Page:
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What happens when ruination overtakes regeneration? Following on from A Guide to the New Ruins of Great Britain, Owen Hatherley investigates the fate of British cities in the desolate new world of savage public-sector cuts, when government funds are withdrawn and the Welfare State abdicates. He explores the urban consequences of what Conservatives privately call the “progressive nonsense” of the Big Society and “the localism agenda,” the putative replacement of the state with charity and voluntarism; and he casts an eye over the last great Blairite schemes limping to completion, from London’s Shard to the site of the 2012 Olympics. Crisscrossing Britain from Aberdeen to Plymouth, from Croydon to Belfast, A New Kind of Bleak finds a landscape left to rot—and discovers strange and potentially radical things growing in the wasteland.
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About the Author
New Statesman. He blogs on political aesthetics at nastybrutalistandshort.blogspot.com.
Table of Contents
Introduction: Will There Still Be Building, in the Dark Times? xi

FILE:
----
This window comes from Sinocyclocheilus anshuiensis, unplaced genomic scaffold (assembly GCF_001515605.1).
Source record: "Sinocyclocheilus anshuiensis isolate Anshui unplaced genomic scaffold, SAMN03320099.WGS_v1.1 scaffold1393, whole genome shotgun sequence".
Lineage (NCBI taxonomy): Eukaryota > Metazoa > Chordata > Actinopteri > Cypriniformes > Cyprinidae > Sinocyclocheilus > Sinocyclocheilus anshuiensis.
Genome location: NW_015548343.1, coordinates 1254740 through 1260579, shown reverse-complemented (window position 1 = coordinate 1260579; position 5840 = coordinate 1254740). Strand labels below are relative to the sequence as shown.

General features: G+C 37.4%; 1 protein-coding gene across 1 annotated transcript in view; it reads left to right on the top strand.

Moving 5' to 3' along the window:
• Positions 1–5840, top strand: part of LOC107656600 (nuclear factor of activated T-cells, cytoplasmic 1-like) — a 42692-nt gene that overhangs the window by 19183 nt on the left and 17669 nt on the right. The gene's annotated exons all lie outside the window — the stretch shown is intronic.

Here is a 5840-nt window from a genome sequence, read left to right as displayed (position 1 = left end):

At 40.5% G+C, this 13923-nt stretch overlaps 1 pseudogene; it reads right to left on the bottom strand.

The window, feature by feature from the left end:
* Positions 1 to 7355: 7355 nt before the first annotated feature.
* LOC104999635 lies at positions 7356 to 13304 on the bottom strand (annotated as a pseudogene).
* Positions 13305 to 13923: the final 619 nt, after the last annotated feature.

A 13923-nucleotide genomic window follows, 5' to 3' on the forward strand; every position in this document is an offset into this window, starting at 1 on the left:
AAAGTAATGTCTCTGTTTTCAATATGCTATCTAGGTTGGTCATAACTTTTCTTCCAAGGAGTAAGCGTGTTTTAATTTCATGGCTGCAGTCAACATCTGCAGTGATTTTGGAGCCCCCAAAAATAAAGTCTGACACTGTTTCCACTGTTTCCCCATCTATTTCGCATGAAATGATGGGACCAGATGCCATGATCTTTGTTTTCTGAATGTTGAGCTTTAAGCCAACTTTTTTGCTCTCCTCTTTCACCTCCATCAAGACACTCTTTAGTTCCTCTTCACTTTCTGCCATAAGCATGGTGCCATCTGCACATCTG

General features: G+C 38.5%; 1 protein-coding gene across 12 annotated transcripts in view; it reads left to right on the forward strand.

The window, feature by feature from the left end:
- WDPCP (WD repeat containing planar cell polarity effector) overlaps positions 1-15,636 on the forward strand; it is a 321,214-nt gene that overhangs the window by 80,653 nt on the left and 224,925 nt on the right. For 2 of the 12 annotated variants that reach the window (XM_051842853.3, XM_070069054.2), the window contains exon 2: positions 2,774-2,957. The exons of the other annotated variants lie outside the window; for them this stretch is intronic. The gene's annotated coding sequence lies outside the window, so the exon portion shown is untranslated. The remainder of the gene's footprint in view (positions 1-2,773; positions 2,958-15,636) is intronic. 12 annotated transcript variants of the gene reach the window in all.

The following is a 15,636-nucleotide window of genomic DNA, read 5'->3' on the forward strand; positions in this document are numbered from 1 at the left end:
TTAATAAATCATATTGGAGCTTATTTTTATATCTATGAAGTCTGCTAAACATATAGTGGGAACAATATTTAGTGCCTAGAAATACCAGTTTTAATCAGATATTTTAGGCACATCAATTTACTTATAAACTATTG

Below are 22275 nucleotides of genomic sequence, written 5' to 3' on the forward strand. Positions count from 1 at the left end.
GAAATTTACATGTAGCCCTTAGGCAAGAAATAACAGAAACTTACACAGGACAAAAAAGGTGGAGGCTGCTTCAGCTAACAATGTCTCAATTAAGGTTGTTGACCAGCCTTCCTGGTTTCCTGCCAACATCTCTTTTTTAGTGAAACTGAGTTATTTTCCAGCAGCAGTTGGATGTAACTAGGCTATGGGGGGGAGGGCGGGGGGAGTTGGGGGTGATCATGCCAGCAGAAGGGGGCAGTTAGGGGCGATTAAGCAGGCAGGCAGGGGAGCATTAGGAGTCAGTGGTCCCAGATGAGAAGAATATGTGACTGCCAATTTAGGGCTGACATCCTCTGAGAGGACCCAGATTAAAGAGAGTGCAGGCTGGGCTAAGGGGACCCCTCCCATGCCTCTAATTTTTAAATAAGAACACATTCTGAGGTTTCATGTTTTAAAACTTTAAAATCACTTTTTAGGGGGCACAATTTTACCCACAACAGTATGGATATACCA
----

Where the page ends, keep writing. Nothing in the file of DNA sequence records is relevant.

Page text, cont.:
The Thames Gateway: One of the Dark Places of the Earth 1
Teesside: Infantilized Hercules 37
Preston: Nothing Great but Man 59
Barrow-In-Furness: Diving for Pearls 81
The Metropolitan Country of the West Midlands: The Patchwork Explains, the Land Is Unchanged 91
Briston: The Tyranny of Structurelessness 133
Brighton and Hove: On Parade 149
Croydon: Zone 5 Strategy 163
Plymouth: Fables of the Reconstruction 177
Oxford: Quadrangle and Banlieue 191
Leicester: Another Middle England 209
Lincoln: Between Two Cathedrals 225
The Vallelys: I Am a Pioneer, They Call Me Primitive 235
Edinburgh: Capital (It Fails Us Now) 249
Aberdeen: Where the Money Went 273
From Govan to Cumbernauld: Was the Solution Worse than the Problem? 285
Belfast: We are not Going Away 311
The City of London: The Beginning is Nigh 333
Index of Places 377